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Tor Bay’s seagrass mooring buoys receive Royal attention

Prince Charles, Prince of Wales and Camilla, Duchess of Cornwall visited Torquay’s historic Torre Abbey on Wednesday 20 July and learnt about Tor Bay’s seagrass mooring buoys which have been installed to help protect extraordinary and endangered seagrass meadows from dropped anchors.

Seagrass is a critically endangered habitat and nine seagrass beds, estimated to be 52 hectares, have been identified in Tor Bay. However seagrass beds have been reducing over the last five years and a key threat is leisure craft causing damage to the beds through anchoring and creating turbulence in the water. In a bid to protect the beds, last year Valeport, Garfield Weston Foundation and Sea-Changers funded Wild Planet Trust to place three advanced mooring system buoys in Fishcombe Bay and establish a team of volunteer divers to monitor the health and abundance of the seagrass beds.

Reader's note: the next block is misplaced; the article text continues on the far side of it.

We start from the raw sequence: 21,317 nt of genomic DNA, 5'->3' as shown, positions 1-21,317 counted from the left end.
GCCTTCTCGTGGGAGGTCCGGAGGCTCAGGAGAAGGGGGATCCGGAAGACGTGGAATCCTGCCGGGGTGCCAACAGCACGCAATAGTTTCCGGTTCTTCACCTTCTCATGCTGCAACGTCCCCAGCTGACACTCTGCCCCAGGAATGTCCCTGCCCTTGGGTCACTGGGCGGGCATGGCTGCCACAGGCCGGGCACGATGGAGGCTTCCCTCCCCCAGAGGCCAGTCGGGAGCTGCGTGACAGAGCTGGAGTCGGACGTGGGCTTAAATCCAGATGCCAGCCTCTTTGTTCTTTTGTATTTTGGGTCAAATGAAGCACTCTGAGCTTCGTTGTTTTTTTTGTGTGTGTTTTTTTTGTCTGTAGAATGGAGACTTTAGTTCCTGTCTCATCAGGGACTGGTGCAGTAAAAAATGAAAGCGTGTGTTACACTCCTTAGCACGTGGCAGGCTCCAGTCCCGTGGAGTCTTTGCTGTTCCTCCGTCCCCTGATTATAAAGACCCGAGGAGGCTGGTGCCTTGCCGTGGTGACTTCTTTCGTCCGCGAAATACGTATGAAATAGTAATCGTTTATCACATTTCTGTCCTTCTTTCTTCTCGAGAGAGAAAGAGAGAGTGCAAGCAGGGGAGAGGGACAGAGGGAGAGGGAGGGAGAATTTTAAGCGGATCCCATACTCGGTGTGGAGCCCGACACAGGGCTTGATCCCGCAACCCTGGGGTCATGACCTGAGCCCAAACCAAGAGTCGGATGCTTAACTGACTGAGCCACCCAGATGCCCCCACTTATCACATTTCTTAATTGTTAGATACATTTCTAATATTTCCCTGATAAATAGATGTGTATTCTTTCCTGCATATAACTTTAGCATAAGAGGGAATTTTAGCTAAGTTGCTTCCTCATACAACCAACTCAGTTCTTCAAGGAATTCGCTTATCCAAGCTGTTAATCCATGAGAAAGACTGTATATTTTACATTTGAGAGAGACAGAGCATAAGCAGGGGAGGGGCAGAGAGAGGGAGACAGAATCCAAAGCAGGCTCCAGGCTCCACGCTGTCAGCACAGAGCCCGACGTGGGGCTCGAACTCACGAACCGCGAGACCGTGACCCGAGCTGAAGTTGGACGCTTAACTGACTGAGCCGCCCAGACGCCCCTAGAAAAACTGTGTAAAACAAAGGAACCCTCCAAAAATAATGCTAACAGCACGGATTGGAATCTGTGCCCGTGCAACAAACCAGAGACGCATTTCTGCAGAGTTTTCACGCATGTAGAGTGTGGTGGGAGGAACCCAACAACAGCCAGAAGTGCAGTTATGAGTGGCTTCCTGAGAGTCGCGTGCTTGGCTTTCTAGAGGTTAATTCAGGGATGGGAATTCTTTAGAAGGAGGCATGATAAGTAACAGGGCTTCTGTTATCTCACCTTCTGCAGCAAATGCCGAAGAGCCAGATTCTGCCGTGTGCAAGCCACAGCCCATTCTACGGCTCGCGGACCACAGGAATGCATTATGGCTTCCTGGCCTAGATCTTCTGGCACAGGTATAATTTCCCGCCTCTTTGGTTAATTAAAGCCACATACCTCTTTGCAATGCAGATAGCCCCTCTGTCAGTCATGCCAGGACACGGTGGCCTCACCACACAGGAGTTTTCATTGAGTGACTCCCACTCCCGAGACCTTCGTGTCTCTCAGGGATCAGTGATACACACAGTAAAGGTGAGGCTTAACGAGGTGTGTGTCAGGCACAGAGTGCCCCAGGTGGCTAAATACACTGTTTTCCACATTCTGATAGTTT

Kirsten Pullen, Wild Planet Trust’s Chief Science Officer said:

“We recognise that our local communities are our biggest ally in the fight against climate change and biodiversity loss. To be able to discuss these mooring buoys with Their Royal Highnesses was an absolute pleasure and it is our hope that this will help us to raise awareness about why we all must protect seagrass beds.”

Seagrass is a flowering plant that forms an underwater meadow on the seabed. Seagrass beds support a diverse ecosystem which provide food and shelter for fish and other animals, from tiny invertebrates to marine mammals. They provide a marine nursery and refuge areas for fish, including commercially important plaice. They stabilise the sediment with their roots and absorb nutrients and clean the surrounding seawater, and their greatest power is to store carbon which can help prevent climate change.  

Wild Planet Trust is investigating into further collaborations with the Ocean Conservation Trust (based at the National Marine Aquarium in Plymouth) to extend the protection of the seagrass beds along the South West coast. Click here for more information about the seagrass mooring buoys.